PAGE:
Fürstliches Vergnügen/ Royal Pleasures is a performance project by WHITE MARKET, a performance label founded in 2009 by artists Claudia Kappenberg (London UK) and Dorothea Seror (Munich, Germany), since 2011 in collaboration with Anke Mey (Munich, Germany).
Fürstliches Vergnügen/ Royal Pleasures further develops the research of WHITE MARKET as described under Trophäen/ Trophies, that is to reveal and critique a systemic and skewed determination of values within the art institution and the culture at large, both of which are fixated on and revolve around objects as markers of worth and promise of wealth. WM performances adopt, displace and subvert the traditional exchange mechanisms to foreground the question of value as such and to reinstate the artist’s agency and her gestures as values in their own right. Interventions also address the visitor in a direct manor and ask her or him to invest into the art they encounter.
Fürstliches Vergnügen/ Royal Pleasures was commissioned by curator Ute Ritchel for KunstTreffpunkt, an annual urban intervention in the city of Darmstadt, Germany. For this project WM chose to work in one of the urban parks in the city centre, which had been a pleasure garden for noble families for some 400 years, but had been opened to the general public in the last century. To address the question of the relation between pleasure, value and money WM spent four days in the park and offered to spend time with the passers-by in a direct exchange for payment by the visitors.
The latter could choose from different activities and a set amount of time and request the company of one or both artists. The price for the experience depended on the duration as well as on the level of intimacy offered. Options included walking hand in hand with the artist or sitting on a park bench or on a swing. Visitors could also choose to be fed chocolates or to be read by the artist. Besides these fixed options and durations there was the possibility to negotiate with the artists a personal package for a special price.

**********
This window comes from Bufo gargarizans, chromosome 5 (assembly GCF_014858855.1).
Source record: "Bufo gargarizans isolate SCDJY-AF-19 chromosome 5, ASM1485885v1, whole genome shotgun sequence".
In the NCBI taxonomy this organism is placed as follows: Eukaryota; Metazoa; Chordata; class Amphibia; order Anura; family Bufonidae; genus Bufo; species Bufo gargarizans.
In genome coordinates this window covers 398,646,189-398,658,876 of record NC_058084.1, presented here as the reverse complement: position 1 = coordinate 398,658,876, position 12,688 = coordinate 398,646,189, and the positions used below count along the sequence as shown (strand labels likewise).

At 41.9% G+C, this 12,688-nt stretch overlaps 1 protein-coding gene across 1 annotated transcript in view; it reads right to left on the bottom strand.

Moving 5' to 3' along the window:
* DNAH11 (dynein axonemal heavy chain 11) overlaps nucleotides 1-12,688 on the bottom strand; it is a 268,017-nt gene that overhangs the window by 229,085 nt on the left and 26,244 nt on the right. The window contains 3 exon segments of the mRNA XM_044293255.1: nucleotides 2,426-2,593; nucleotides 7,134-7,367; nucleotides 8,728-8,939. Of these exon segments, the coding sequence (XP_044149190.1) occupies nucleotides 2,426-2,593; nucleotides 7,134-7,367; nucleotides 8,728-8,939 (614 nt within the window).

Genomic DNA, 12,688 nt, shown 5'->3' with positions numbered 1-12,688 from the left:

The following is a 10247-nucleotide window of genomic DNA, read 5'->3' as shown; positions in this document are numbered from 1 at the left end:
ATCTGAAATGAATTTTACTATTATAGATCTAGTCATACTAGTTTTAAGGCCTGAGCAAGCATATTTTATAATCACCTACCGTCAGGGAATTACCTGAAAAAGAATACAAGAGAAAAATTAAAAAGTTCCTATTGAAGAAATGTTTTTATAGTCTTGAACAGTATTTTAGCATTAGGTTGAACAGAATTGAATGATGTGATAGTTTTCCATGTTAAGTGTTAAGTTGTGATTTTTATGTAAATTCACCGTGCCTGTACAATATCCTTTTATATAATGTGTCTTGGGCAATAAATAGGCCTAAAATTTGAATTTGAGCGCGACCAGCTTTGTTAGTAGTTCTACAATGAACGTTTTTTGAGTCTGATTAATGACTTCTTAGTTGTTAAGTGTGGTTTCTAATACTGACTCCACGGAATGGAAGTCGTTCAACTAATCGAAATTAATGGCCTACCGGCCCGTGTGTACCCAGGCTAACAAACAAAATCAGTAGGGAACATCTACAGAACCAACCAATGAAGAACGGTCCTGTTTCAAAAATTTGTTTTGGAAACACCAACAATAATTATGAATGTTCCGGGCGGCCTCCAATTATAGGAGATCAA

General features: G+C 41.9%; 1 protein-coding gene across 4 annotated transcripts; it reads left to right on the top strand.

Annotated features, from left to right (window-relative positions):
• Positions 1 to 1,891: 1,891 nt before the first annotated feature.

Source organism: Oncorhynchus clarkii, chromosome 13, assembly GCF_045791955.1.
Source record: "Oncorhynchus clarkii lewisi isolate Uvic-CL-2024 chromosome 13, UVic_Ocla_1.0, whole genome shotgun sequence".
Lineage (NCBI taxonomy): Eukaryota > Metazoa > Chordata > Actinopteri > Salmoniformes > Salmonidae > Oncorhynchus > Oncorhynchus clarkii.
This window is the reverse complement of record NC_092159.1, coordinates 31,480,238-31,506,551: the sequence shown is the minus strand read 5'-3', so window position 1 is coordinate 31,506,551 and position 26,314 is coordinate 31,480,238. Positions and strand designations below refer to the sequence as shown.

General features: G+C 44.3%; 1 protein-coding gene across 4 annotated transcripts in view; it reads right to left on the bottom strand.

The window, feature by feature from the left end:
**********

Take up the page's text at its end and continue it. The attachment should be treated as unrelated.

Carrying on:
The project did not only highlight the question of value of an artist’s presence and engagement but also addressed issues such as who pays, who determines the price and how much is paid. The action further questioned as to who is responsible for paying for such interventions. By asking for a - largely symbolic - payment for the time and attention given WM brought the issue of money into the art experience. This strategy invited the visitor or passer-by to agree a value and to invest personally into the encounter. It also handed the visitor a certain amount of control as to the amount of investment and the extend of the engagement.
For Press see:
Regine Seipel, “Lustwandeln, White Market führt Besucher durch einen fürstlichen Garten und fragt nach Geld und Kunst” (“Ambling, White Market leads visitors through a royal garden and asks questions about money and Art”), Frankfurter Rundschau, 30th March 2012
Video documentation by Hans-Peter Wollmann, Darmstadt Germany
Photos: Ute Ritschel